Aseptic technique


Aseptic non-touch technique (ANTT)

  • ANTT is the technique which aims to prevent any pathogens or organisms from entering the body by hands, surfaces or the equipment being used during medical and surgical procedures.
  • We need to consider performing in ways so that we are not contaminating susceptible hosts
  • We should be identifying what risks the procedure you are doing and choose the appropriate action through evidence- based practive.
  • Asepsis and the associated aseptic technique are terms used to describe processes which aim to prevent contamination of wounds, specimens or susceptible body sites, or invasive devices.
  • Aseptic technique when performed correctly, will break the chain of infection and be doing so protects the patient.
  • Medical asepsis aims to prevent transmission by applying standard principles of infection prevention including hand decontamination, use of PPE and not touching susceptible sites or the surface of medical devices
  • Surgical asepsis is more complex, including procedures to eliminate microorganisms from an area.
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Aseptic non-touch technique- sterile gloves

  • Sterile gloves and sterile fields- these are classed as safe to have sterile eqipment or specific medication within them. Do not touch with non-sterile gloves. This is classed as contamination.
  • Sterile gloves are used for dressing changes, surgery, changing a catheter, handling of intravenous lines.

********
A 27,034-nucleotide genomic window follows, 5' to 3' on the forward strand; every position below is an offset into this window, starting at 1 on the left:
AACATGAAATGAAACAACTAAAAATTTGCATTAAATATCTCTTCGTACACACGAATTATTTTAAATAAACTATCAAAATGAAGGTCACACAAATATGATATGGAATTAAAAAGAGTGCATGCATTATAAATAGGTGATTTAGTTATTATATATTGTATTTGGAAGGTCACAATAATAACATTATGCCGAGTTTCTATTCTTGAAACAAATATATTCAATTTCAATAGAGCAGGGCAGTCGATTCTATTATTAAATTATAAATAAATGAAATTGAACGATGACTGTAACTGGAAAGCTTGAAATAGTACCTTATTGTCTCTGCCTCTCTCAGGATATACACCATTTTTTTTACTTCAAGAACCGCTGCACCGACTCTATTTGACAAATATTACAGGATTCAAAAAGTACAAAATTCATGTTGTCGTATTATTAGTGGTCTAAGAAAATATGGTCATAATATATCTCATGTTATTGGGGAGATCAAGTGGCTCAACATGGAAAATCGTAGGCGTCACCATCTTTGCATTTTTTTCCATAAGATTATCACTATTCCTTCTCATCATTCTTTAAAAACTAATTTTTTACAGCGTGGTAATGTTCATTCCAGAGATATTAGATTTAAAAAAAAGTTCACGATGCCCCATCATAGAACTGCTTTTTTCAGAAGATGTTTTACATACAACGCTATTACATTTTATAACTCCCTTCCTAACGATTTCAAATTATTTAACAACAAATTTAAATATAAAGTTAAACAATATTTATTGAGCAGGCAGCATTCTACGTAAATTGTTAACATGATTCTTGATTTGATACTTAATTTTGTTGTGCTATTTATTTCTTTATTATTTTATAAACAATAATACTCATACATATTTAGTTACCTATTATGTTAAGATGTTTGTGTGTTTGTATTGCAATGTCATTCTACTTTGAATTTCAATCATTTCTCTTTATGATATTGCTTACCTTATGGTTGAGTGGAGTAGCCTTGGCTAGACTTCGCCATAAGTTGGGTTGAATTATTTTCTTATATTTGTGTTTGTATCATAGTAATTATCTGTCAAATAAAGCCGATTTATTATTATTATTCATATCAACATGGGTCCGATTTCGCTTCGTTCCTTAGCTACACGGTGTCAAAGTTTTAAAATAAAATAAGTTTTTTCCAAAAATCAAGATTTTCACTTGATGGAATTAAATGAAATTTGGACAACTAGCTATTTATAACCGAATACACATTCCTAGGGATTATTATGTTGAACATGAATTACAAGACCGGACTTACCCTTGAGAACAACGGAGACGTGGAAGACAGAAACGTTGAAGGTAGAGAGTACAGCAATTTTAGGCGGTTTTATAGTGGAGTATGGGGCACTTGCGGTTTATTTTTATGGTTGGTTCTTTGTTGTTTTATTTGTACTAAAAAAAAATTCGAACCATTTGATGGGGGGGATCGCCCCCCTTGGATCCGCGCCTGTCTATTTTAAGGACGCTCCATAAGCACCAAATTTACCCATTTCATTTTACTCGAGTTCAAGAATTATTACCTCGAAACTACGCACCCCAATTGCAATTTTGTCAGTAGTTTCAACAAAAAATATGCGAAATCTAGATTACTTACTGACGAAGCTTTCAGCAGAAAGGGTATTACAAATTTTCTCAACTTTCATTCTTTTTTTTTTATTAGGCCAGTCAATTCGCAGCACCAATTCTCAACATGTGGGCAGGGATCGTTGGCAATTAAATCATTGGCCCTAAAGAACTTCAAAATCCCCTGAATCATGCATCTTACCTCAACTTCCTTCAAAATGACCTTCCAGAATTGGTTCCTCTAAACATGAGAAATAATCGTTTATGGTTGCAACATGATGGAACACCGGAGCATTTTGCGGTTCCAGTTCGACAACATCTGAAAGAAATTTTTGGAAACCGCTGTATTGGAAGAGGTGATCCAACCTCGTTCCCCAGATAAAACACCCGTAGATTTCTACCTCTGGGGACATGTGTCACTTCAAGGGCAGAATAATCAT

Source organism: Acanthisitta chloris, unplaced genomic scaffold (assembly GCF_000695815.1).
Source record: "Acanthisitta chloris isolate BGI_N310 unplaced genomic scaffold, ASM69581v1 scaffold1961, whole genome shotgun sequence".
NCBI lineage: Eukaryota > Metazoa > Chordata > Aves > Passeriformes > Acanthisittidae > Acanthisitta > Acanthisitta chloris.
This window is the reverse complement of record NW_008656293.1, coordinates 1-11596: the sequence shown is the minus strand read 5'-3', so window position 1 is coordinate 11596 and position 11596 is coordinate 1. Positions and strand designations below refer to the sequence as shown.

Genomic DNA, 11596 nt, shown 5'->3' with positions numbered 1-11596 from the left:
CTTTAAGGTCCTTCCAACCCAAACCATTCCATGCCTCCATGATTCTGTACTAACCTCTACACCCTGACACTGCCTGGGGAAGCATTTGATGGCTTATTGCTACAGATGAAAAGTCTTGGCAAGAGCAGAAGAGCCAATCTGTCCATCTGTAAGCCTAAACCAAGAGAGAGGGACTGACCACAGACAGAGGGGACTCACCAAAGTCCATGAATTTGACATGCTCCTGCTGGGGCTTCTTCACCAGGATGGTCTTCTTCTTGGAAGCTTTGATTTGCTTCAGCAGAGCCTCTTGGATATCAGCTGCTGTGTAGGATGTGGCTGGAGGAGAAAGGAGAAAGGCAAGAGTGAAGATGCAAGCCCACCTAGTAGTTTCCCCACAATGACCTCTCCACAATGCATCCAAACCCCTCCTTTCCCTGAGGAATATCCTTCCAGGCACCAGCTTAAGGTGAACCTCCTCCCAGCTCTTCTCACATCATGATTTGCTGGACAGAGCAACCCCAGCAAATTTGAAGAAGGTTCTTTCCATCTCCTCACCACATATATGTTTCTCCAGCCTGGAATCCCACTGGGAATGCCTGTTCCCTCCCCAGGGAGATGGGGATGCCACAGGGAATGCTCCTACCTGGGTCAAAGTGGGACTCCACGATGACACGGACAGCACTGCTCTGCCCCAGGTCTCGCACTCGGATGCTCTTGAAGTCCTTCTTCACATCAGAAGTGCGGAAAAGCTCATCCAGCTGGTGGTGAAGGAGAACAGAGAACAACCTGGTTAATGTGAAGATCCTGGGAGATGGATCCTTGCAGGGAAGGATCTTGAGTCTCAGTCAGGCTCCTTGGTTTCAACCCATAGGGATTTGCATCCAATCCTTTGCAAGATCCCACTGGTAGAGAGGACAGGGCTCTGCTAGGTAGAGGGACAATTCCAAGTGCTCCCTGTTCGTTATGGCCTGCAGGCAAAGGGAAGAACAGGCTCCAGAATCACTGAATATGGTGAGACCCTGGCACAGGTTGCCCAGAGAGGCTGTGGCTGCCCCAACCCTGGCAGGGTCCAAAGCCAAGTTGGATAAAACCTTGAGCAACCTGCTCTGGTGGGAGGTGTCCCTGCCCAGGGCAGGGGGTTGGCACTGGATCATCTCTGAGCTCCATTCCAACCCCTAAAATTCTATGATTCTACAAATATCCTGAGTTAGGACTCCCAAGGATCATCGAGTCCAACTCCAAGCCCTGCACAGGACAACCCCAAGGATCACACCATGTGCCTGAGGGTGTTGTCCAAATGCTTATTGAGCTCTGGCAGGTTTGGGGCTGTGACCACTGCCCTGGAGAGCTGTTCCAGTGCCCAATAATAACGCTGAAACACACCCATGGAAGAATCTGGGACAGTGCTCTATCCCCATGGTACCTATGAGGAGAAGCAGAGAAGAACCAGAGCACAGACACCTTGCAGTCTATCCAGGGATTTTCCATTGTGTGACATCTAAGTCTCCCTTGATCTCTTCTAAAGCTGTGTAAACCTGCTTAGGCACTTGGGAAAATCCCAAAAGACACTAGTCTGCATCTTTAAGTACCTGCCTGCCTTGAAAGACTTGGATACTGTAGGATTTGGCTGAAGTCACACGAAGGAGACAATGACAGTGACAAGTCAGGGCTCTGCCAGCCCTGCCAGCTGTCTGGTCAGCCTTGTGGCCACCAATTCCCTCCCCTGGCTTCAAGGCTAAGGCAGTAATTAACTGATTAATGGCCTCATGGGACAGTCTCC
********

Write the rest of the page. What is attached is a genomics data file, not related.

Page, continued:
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Aseptic technique and infection prevention

All infection prevention and control standard precautions must be implemented in conjunction with a correct aseptic technique to ensure the prevention of infection, i.e.

  • Hand washing/decontamination/surgical scrub.
  • Clean, safe and appropriate environment in the procedure area. All cleaning activities must be suspended whilst aseptic techniques are in progress.
  • Clean/sterile equipment and maintaining a sterile field.
  • Use of personal protective equipment e.g. gloves, aprons, surgical attire, 
  • Correct patient preparation, including information required on the process to be performed. There is no UK standard for aseptic practice, or for teaching aseptic practice and therefore practice is highly variable.

The following guidance is adapted from the evidence based “Clinical Nursing Procedures” from the Royal Marsden Hospital (2008) and provides a standardised procedure that all staff should follow.

In the past, many aseptic techniques included a ritualistic practice of cleaning trolleys with alcohol between clients. It is now felt that this serves no useful purpose, and that a trolley cleaned with detergent and hot water or general purpose detergent (GPD) hard surface wipes and dried with paper roll is sufficient, as the sterile field will be created by the sterile towel contained within the dressing pack

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How clean is clean?

  • Cleaning is the physical removal of organisms using soap and running water
  • Disinfection is the process where moat organisms are destroyed, however spores remain
  • Sterilisation is the process where all micro-organisms are destroyed. This process is required for all high risk equipment that penetrates the skin and enters sterile body cavities
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Source isolation

  • Targeting infection prevention and control where organisms is known
  • Route of transmission is known e.g. airborne, respiratory, contact
  • Using the appropriate barrier nursing principles (please refer back to PPE use)
  • Adhere to local policy on waste bag usage

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Waste bags- Use local trust policy

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